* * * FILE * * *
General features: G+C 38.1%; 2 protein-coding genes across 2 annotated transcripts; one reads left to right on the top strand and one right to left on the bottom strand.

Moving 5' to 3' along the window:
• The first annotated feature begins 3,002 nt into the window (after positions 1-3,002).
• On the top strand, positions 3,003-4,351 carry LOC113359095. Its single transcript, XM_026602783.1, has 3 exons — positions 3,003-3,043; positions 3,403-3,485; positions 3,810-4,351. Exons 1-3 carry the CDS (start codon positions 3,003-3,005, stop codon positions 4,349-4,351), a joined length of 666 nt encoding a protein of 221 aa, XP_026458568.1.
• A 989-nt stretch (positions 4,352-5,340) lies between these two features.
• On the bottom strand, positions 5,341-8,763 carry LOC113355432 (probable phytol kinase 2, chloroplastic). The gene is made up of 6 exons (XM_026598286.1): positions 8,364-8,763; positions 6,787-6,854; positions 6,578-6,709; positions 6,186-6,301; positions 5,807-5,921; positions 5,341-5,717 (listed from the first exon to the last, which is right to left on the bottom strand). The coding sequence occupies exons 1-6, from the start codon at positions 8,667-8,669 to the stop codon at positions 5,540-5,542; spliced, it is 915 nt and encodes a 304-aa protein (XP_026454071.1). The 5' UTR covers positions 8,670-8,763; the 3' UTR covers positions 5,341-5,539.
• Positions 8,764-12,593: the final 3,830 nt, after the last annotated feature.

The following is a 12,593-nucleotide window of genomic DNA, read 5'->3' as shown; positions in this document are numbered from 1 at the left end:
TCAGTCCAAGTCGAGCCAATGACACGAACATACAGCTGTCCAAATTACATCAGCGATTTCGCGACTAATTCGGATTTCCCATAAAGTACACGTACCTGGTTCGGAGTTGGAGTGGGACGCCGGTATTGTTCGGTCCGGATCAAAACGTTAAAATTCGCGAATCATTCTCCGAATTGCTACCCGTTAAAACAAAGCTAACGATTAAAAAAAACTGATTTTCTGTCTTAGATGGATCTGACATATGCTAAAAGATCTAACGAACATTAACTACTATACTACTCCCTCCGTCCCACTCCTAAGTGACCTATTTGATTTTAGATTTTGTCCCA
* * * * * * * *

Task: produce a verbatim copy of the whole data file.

General features: G+C 38.1%; 2 protein-coding genes across 2 annotated transcripts; one reads left to right on the top strand and one right to left on the bottom strand.

Moving 5' to 3' along the window:
• The first annotated feature begins 3,002 nt into the window (after positions 1-3,002).
• On the top strand, positions 3,003-4,351 carry LOC113359095. Its single transcript, XM_026602783.1, has 3 exons — positions 3,003-3,043; positions 3,403-3,485; positions 3,810-4,351. Exons 1-3 carry the CDS (start codon positions 3,003-3,005, stop codon positions 4,349-4,351), a joined length of 666 nt encoding a protein of 221 aa, XP_026458568.1.
• A 989-nt stretch (positions 4,352-5,340) lies between these two features.
• On the bottom strand, positions 5,341-8,763 carry LOC113355432 (probable phytol kinase 2, chloroplastic). The gene is made up of 6 exons (XM_026598286.1): positions 8,364-8,763; positions 6,787-6,854; positions 6,578-6,709; positions 6,186-6,301; positions 5,807-5,921; positions 5,341-5,717 (listed from the first exon to the last, which is right to left on the bottom strand). The coding sequence occupies exons 1-6, from the start codon at positions 8,667-8,669 to the stop codon at positions 5,540-5,542; spliced, it is 915 nt and encodes a 304-aa protein (XP_026454071.1). The 5' UTR covers positions 8,670-8,763; the 3' UTR covers positions 5,341-5,539.
• Positions 8,764-12,593: the final 3,830 nt, after the last annotated feature.

The following is a 12,593-nucleotide window of genomic DNA, read 5'->3' as shown; positions in this document are numbered from 1 at the left end:
TCAGTCCAAGTCGAGCCAATGACACGAACATACAGCTGTCCAAATTACATCAGCGATTTCGCGACTAATTCGGATTTCCCATAAAGTACACGTACCTGGTTCGGAGTTGGAGTGGGACGCCGGTATTGTTCGGTCCGGATCAAAACGTTAAAATTCGCGAATCATTCTCCGAATTGCTACCCGTTAAAACAAAGCTAACGATTAAAAAAAACTGATTTTCTGTCTTAGATGGATCTGACATATGCTAAAAGATCTAACGAACATTAACTACTATACTACTCCCTCCGTCCCACTCCTAAGTGACCTATTTGATTTTAGATTTTGTCCCA